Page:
I notice from my notes of the time that I reviewed this disc as part of a batch of discs focusing on Russian Wartime Music from the label Northern Flowers. Perhaps it was a case of being over-immersed in a certain kind of idiom with a lot of stylistic cross referencing that made me as underwhelmed as I was.
Listening to the music today in isolation - away from any other Soviet works - I find my response to be essentially the same but less extreme. I think you are certainly right in that the 3rd movement is by some way the most powerful and impressive section - curiously I hear here another reference to Shostakovich's "Leningrad" (the end of the Finale) which escaped me last time. The gloom-laden opening is effective too but I stand by my observation that the music feels more illustrative than truly symphonic - cyclic form or not. The "Folkfest" 2nd movement and the closing hymn must have had the Polit-Bureau Apparatchiks rubbing their hands with delight.
Your description of Symphony 1 is spot-on - a challenging and fascinating work, which as I mentioned in the review makes the journey to the Party-line Symphony 2 all the more tragic. In isolation I was probably too harsh on this work but in context it is what it is - a Soviet Propagandist Symphony albeit it one of the better ones. I think my assessment of the film score and closing march are spot-on and I wouldn't change a word. The closing Red Cavalry Campaign – Symphonic Poster for a large orchestra is about as ghastly as a piece can be. I'm sure states from 19th Century Prussia to 21st Century North Korea would recognise the genre and adore it.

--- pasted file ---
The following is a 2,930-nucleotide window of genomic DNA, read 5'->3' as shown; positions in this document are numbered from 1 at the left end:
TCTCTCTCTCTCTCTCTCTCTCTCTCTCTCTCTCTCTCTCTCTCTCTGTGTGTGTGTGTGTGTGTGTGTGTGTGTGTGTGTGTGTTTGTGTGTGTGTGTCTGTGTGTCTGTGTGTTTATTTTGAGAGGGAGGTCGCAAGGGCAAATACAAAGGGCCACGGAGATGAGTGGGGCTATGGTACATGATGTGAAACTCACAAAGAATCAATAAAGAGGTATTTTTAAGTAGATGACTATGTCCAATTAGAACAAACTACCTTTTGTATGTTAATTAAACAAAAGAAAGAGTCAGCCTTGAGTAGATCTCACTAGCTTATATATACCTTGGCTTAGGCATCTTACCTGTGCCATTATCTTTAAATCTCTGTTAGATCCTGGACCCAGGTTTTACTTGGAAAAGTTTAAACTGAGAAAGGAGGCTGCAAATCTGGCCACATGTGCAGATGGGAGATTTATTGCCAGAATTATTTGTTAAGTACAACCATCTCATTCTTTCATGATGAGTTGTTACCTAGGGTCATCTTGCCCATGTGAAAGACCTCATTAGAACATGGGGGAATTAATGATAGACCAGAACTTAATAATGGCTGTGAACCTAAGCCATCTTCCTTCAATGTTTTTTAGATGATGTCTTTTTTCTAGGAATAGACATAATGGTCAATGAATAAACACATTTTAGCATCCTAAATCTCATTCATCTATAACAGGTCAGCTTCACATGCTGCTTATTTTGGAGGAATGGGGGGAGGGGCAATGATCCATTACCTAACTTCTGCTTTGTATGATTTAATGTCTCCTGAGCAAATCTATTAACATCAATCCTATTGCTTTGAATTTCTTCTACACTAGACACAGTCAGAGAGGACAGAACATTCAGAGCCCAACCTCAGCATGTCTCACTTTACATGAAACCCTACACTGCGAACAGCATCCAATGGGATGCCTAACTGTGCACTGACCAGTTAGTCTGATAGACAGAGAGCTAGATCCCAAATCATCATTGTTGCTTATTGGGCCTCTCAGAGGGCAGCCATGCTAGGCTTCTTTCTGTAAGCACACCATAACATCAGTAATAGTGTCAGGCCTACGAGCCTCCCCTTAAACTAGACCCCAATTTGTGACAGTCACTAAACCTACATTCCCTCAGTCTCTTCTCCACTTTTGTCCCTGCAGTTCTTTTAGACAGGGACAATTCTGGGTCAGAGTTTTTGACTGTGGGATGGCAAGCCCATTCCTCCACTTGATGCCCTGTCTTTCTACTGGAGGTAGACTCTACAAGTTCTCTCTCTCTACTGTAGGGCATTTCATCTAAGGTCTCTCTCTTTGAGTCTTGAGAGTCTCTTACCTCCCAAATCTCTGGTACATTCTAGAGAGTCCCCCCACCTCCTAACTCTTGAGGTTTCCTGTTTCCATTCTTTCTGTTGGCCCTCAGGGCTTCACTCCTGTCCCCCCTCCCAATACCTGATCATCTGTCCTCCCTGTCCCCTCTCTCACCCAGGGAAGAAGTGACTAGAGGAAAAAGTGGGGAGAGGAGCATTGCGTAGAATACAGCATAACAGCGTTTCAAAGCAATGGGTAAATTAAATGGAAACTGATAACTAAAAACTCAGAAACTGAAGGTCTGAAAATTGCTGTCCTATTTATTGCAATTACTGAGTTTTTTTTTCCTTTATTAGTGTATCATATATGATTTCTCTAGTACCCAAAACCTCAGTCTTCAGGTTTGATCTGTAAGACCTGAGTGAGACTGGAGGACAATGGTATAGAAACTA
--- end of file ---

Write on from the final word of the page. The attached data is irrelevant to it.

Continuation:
Reading the review again, I actually think its not a bad one (though I say it myself!). Fair in giving the context of a relatively unknown composer - saying what I liked but, as a critic must do, elaborating on why I don't like other things. The orchestral playing is rough - the strings sound about 2 rehearsals away from confidence and the interpretation and recording strike me as unsophisticated.
Importantly - I directed readers to other websites which extol Popov as a composer as well as this specific disc. In so doing I think I very fairly underlined my own mixed feelings about the composer and his music. As a document of the dilemma of the creative artist under regimes such as the Soviet one I think this is both moving and important. But that doesn't make it great Art in itself.
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